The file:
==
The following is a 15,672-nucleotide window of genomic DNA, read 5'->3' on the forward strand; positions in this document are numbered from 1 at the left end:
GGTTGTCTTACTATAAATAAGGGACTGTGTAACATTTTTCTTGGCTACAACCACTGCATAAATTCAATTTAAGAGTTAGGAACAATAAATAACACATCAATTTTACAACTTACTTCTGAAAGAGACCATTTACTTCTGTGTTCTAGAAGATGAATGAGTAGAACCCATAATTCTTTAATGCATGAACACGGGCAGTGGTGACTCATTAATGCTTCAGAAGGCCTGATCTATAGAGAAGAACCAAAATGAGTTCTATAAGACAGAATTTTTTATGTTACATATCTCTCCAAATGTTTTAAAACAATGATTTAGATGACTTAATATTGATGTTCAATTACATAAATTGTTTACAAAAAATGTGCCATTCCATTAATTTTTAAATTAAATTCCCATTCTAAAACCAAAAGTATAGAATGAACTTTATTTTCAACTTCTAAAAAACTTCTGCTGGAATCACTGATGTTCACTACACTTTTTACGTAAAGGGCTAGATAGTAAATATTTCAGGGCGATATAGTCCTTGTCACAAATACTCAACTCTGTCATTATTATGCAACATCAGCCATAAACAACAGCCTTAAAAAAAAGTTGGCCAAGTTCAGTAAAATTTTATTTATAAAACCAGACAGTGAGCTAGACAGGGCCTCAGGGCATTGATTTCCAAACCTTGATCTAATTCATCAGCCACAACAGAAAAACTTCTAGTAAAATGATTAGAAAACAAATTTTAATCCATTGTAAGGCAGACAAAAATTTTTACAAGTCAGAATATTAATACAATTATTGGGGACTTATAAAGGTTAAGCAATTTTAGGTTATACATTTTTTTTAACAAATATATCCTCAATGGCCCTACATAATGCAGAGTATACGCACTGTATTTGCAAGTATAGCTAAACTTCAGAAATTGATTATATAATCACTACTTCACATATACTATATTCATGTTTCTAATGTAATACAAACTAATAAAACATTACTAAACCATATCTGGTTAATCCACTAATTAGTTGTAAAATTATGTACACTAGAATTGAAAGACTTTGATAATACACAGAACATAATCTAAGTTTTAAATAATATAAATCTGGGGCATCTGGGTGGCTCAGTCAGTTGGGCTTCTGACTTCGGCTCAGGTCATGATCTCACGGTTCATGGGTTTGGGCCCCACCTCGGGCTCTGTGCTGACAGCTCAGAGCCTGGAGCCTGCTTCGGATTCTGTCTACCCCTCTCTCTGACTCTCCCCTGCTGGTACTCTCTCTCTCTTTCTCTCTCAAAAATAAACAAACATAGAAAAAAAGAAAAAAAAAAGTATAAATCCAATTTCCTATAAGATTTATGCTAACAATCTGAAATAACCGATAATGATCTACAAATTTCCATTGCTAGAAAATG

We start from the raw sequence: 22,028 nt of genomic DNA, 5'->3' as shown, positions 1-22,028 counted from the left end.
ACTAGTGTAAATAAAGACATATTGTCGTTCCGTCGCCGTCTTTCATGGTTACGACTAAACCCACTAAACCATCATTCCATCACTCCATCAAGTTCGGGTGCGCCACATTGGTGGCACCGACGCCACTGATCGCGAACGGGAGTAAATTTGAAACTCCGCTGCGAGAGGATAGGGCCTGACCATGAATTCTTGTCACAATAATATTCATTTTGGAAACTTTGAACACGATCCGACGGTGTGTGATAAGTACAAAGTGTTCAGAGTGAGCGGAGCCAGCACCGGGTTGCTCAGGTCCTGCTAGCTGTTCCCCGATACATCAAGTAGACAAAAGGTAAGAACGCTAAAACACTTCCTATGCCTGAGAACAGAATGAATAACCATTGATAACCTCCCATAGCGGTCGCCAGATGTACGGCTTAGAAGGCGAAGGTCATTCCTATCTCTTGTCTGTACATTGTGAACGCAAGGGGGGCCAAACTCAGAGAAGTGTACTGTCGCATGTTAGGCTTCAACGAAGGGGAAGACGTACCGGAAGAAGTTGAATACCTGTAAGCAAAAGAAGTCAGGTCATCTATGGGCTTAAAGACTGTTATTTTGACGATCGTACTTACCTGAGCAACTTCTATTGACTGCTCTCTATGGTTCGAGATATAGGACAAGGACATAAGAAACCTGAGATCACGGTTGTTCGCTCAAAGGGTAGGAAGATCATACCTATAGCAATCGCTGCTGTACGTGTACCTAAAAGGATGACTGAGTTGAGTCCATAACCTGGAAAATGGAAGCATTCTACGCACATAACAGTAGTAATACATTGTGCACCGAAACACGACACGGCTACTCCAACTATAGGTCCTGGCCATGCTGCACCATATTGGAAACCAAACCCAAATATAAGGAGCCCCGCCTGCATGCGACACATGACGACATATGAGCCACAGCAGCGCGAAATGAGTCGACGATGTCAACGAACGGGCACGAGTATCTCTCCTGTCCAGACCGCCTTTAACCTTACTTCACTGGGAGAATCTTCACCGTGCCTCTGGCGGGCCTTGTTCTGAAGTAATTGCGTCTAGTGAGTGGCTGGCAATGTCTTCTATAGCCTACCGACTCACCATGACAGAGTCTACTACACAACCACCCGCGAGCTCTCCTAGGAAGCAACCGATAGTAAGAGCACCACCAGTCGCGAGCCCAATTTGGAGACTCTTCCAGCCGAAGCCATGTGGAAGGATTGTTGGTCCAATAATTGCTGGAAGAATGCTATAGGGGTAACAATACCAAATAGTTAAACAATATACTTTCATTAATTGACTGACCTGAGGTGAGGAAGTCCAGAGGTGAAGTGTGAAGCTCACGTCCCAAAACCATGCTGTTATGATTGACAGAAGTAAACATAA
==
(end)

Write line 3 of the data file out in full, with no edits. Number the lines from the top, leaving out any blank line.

We start from the raw sequence: 22,028 nt of genomic DNA, 5'->3' as shown, positions 1-22,028 counted from the left end.